Activists question govt's move to push on with Uttarakhand hydel projects
The environment ministry said in a statement that it has come up with a common policy for the seven under-construction hydropower projects in the higher reaches of Uttarakhand, a move that gains significance in the wake of the February 7 glacial lake overflow flood in the Rishi Ganga valley.
The policy, which is to be presented in the Supreme Court in July, has been drafted by the environment, power and Jal Shakti ministries.
One of the seven projects is National Thermal Power Corporations’ 520 MW Tapovan Vishnugad project that has been completely destroyed following the flood on February 7 and which will have to be rebuilt. As of Tuesday, the bodies of 17 workers have been recovered and 123 are missing at the Tapovan Vishnugad site.
The list includes the 444 MW Vishnugad Pipalkoti, a few kilometres downstream of Tapovan; the 99 MW Singoli Bhatwari; and the 76MW Phata Byung projects.
The Tapovan Vishnugad project is in a so-called paraglacial zone (above 2,000 metres in Uttarakhand), while the Vishnugad Pipalkoti, Singoli Bhatwari and Phata Byung projects are located in areas bordering paraglacial zones. These are landscapes that are extremely vulnerable to changes in geology related to glacial retreat. All also partially bore the brunt of the 2013 flood or floods that came before.
The apex court, in its order dated January 24, 2015, in the Alaknanda Hydro Power Co. Ltd Versus Anuj Joshi & Ors, sought a common policy framework from the environment, power and Jal Shakti ministries for implementation of projects in the upper reaches of the Ganga (Alaknanda and Bhagirathi Basin).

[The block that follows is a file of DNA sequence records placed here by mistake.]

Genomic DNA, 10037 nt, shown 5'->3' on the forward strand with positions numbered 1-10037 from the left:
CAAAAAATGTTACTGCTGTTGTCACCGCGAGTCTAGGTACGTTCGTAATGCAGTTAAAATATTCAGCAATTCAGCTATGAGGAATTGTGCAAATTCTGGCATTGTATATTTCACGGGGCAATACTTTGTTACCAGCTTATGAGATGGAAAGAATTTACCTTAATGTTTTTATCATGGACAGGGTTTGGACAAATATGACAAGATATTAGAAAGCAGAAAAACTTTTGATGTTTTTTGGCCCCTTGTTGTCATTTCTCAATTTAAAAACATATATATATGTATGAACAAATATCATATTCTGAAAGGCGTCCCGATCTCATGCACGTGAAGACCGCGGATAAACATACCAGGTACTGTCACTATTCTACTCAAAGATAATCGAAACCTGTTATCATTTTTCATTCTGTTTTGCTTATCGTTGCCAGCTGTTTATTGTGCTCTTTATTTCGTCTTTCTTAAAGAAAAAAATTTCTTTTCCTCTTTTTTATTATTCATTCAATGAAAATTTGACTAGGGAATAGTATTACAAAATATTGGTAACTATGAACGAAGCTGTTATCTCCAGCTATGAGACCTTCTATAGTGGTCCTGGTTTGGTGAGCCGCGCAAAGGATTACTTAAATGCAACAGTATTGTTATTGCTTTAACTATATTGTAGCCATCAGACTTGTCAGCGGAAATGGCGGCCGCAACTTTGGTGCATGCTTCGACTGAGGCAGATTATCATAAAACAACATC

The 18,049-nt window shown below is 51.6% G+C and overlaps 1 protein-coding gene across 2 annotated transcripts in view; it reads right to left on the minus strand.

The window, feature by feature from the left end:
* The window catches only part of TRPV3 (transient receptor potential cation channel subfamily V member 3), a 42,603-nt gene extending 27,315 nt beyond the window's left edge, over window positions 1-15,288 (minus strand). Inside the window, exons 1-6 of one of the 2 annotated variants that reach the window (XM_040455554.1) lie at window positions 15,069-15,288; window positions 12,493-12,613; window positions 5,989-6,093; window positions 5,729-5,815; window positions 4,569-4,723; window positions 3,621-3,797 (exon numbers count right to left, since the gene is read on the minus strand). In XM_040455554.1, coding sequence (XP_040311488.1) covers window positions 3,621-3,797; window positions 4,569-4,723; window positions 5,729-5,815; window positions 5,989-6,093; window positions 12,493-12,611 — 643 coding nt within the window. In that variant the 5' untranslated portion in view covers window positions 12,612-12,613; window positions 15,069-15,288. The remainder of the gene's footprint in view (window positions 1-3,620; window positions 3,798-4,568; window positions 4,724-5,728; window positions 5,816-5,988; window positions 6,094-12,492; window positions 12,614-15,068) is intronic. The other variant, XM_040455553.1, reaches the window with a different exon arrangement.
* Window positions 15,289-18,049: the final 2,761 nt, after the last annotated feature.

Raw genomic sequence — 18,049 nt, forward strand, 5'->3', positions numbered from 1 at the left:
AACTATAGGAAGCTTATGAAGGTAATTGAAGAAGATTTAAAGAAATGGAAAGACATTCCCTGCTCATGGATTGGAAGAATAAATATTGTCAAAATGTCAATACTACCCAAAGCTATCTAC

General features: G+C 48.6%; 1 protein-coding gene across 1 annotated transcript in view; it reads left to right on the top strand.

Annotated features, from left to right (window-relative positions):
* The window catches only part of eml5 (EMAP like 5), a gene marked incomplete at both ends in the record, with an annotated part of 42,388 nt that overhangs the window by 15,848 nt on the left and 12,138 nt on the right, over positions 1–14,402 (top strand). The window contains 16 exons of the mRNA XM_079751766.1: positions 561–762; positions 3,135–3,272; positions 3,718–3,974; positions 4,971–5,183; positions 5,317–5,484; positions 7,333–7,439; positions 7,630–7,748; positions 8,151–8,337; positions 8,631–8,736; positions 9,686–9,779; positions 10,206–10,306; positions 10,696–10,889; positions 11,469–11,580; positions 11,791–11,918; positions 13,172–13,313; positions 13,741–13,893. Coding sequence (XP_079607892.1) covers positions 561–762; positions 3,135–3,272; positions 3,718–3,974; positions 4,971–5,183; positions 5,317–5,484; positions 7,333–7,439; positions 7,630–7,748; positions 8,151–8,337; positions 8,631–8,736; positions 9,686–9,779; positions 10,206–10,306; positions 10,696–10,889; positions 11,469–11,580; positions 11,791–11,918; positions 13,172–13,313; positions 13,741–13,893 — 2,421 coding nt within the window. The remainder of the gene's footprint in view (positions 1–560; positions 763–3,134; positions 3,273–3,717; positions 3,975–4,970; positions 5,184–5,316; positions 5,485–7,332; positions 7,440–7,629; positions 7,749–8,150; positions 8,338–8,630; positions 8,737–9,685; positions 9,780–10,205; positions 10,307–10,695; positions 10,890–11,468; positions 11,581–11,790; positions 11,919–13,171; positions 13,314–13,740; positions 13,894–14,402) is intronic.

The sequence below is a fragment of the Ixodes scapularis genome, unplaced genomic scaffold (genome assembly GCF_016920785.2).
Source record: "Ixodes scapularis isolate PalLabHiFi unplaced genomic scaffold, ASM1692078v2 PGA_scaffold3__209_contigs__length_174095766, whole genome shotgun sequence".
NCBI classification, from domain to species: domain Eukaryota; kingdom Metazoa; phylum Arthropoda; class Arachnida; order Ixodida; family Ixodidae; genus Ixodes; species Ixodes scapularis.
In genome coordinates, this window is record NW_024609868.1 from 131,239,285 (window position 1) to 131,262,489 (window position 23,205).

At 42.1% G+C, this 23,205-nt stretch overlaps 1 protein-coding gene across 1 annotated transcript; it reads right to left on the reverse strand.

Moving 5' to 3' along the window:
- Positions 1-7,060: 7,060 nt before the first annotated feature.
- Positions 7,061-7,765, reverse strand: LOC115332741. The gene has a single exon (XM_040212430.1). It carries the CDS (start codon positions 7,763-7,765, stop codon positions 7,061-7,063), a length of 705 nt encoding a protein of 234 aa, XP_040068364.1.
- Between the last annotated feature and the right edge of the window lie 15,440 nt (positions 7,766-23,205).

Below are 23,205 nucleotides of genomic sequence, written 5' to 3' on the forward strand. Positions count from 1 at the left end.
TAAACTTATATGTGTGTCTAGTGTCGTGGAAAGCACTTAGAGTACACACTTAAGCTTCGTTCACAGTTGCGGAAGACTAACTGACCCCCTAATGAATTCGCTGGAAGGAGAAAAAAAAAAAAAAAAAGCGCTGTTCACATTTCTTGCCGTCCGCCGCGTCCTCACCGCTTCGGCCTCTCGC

“A common policy framework has been arrived at with consensus on the implementation of the following seven under-construction projects,” a statement from the environment ministry said.
Hydropower projects impact ecological flow in the Ganga and they can amplify disasters from extreme weather events as was seen in the February 7 glacial flood. Ecological flow is the minimum flow needed in a river to sustain life. Dams and hydropower projects create barriers to this flow.
Experts hope that the February 7 flood will be the last such reminder of the risks associated with hydropower projects in these regions.
The impact of the February 7 disaster would have been manifold had the flash floods impacted Vishnugad Pipalkoti, which is under-construction a few kilometres downstream of the Tapovan Vishnugad project. Further downstream of Pipalkoti is the Srinagar hydroelectric project of 330 MW, which is already generating electricity but is vulnerable to upstream floods.
In 2013, the apex court ruled that no new hydroelectric power projects should be set up in the state of Uttarakhand. In all, 69 projects were envisaged in the region, and 24 were granted environmental clearance. These clearances were also stayed by the SC. The court sought a detailed and scientific assessment of the cumulative impact of hydropower plants in the state.
Following the SC order, a committee headed by Ravi Chopra, director of the People’s Science Institute, submitted a detailed report which warned that a glacial retreat in the state, coupled with structures built for hydroelectricity generation and dams, could lead to large-scale disasters downstream.